Lactose intolerance is usually caused by low levels of the enzyme lactase in your small intestine that lead to signs and symptoms.
Normally, the cells that line your small intestine produce an enzyme called lactase. The lactase enzyme attaches to lactose molecules in the food you eat and breaks them into two simple sugars — glucose and galactose — which can be absorbed into your bloodstream.
Without enough of the lactase enzyme, most of the lactose in your food moves unprocessed into the colon, where the normal intestinal bacteria interact with it. This causes the hallmarks of lactose intolerance — gas, bloating and diarrhea.
There are three types of lactose intolerance.
Normal result of aging for some people (primary lactose intolerance)
Normally, your body produces large amounts of lactase at birth and during early childhood, when milk is the primary source of nutrition. Usually your lactase production decreases as your diet becomes more varied and less reliant on milk. This gradual decline may lead to symptoms of lactose intolerance.
Result of illness or injury (secondary lactose intolerance)
This form of lactose intolerance occurs when your small intestine decreases lactase production after an illness, surgery or injury to your small intestine. It can occur as a result of intestinal diseases, such as celiac disease, gastroenteritis and an inflammatory bowel disease like Crohn's disease. Treatment of the underlying disorder may restore lactase levels and improve signs and symptoms, though it can take time.
Condition you're born with (congenital lactose intolerance)
Apr. 04, 2012
It's possible, but rare, for babies to be born with lactose intolerance caused by a complete absence of lactase activity. This disorder is passed from generation to generation in a pattern of inheritance called autosomal recessive. This means that both the mother and the father must pass on the defective form of the gene for a child to be affected. Infants with congenital lactose intolerance are intolerant of the lactose in their mothers' breast milk and have diarrhea from birth. These babies require lactose-free infant formulas. Premature infants may also have lactose intolerance because of an insufficient lactase level. In babies who are otherwise healthy, this doesn't lead to malnutrition.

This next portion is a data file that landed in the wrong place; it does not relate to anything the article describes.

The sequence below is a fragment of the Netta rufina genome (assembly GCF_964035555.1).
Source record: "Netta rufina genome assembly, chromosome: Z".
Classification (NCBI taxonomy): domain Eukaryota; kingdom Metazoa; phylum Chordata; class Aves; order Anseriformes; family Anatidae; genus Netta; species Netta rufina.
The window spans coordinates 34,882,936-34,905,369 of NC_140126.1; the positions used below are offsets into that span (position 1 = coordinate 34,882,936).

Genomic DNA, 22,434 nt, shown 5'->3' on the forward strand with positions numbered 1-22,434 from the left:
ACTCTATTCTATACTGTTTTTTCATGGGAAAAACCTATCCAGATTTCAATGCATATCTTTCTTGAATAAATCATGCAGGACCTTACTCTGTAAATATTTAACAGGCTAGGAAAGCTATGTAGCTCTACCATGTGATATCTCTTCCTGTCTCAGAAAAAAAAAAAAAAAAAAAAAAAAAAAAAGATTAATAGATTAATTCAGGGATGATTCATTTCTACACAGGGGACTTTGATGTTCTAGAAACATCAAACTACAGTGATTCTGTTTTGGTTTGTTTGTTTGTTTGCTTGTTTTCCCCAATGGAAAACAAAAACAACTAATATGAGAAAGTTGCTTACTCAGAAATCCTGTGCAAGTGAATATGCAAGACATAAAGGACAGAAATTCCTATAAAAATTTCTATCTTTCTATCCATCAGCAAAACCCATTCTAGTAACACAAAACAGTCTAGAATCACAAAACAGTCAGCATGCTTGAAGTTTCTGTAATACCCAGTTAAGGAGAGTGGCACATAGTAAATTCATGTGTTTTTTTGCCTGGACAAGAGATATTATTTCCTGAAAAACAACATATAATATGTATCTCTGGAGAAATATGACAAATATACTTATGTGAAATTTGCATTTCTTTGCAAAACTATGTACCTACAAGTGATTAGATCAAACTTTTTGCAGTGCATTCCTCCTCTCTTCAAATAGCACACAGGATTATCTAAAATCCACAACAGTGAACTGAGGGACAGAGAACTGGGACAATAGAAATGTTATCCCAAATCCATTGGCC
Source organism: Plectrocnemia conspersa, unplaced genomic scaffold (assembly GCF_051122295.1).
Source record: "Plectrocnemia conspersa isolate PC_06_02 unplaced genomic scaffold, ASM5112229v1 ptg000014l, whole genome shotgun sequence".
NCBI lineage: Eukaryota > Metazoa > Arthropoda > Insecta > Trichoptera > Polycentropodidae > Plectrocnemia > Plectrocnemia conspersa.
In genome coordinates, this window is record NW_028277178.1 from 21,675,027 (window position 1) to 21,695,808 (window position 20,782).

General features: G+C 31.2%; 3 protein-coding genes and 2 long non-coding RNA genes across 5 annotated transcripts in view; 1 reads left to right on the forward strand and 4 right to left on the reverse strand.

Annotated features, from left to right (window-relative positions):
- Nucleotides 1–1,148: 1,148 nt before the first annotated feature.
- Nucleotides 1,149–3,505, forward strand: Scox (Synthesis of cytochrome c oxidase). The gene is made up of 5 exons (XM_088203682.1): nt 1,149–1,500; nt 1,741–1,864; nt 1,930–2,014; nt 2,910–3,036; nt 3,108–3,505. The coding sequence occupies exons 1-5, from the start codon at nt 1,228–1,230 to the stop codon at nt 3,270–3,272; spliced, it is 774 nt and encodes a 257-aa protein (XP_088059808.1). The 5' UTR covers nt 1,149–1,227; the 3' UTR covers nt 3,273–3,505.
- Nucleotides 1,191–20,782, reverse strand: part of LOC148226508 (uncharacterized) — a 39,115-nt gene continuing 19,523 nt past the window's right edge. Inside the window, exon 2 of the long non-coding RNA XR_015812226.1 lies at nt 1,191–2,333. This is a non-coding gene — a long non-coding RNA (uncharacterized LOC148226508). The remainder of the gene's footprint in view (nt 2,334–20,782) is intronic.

- Montgomery RK, et al. Lactose intolerance. http://www.uptodate.com/index. Accessed Jan. 29, 2012.
- Lactose intolerance. National Digestive Diseases Information Clearinghouse. http://digestive.niddk.nih.gov/ddiseases/pubs/lactoseintolerance/. Accessed Jan. 29, 2012.
- Siddiqui Z. Selected disorders of malabsorption. Primary Care: Clinics Office Practice. 2011;38:395.
- Marchiondo K. Lactose intolerance: A nursing perspective. Medsurg Nursing. 2009;18:9.
- 5. Lactose intolerance and health. Rockville, Md.: Agency for Healthcare Research and Quality. http://www.ahrq.gov/clinic/tp/lactinttp.htm. Accessed Jan. 29, 2012.
- Shaukat A, et al. Systematic review: Effective management strategies for lactose intolerance. Annals of Internal Medicine. 2010;152:797.
- Picco MF (expert opinion). Mayo Clinic, Jacksonville, Fla. Feb. 6, 2012.
You Are ... The Campaign for Mayo Clinic
Mayo Clinic is a not-for-profit organization. Make a difference today.